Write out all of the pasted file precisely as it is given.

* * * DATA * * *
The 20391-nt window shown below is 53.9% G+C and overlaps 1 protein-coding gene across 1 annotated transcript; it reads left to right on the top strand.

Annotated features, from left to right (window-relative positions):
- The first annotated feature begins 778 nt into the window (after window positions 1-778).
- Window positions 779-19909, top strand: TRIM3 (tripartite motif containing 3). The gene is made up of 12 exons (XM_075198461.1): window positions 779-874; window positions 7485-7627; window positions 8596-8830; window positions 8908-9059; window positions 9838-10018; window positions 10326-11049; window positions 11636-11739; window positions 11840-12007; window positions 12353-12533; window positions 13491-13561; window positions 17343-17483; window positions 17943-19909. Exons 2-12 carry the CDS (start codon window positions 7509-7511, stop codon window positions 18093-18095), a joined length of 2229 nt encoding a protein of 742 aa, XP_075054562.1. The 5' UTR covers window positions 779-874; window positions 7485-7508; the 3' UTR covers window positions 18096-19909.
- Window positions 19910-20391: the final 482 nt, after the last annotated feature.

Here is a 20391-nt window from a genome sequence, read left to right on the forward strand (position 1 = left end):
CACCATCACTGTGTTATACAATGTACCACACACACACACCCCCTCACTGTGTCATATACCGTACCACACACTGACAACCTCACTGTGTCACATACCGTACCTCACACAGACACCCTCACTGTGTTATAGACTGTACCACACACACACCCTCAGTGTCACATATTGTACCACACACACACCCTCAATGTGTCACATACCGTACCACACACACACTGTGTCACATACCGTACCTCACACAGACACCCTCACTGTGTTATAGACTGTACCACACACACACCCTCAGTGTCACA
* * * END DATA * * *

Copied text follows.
The 20391-nt window shown below is 53.9% G+C and overlaps 1 protein-coding gene across 1 annotated transcript; it reads left to right on the top strand.

Annotated features, from left to right (window-relative positions):
- The first annotated feature begins 778 nt into the window (after window positions 1-778).
- Window positions 779-19909, top strand: TRIM3 (tripartite motif containing 3). The gene is made up of 12 exons (XM_075198461.1): window positions 779-874; window positions 7485-7627; window positions 8596-8830; window positions 8908-9059; window positions 9838-10018; window positions 10326-11049; window positions 11636-11739; window positions 11840-12007; window positions 12353-12533; window positions 13491-13561; window positions 17343-17483; window positions 17943-19909. Exons 2-12 carry the CDS (start codon window positions 7509-7511, stop codon window positions 18093-18095), a joined length of 2229 nt encoding a protein of 742 aa, XP_075054562.1. The 5' UTR covers window positions 779-874; window positions 7485-7508; the 3' UTR covers window positions 18096-19909.
- Window positions 19910-20391: the final 482 nt, after the last annotated feature.

Here is a 20391-nt window from a genome sequence, read left to right on the forward strand (position 1 = left end):
CACCATCACTGTGTTATACAATGTACCACACACACACACCCCCTCACTGTGTCATATACCGTACCACACACTGACAACCTCACTGTGTCACATACCGTACCTCACACAGACACCCTCACTGTGTTATAGACTGTACCACACACACACCCTCAGTGTCACATATTGTACCACACACACACCCTCAATGTGTCACATACCGTACCACACACACACTGTGTCACATACCGTACCTCACACAGACACCCTCACTGTGTTATAGACTGTACCACACACACACCCTCAGTGTCACA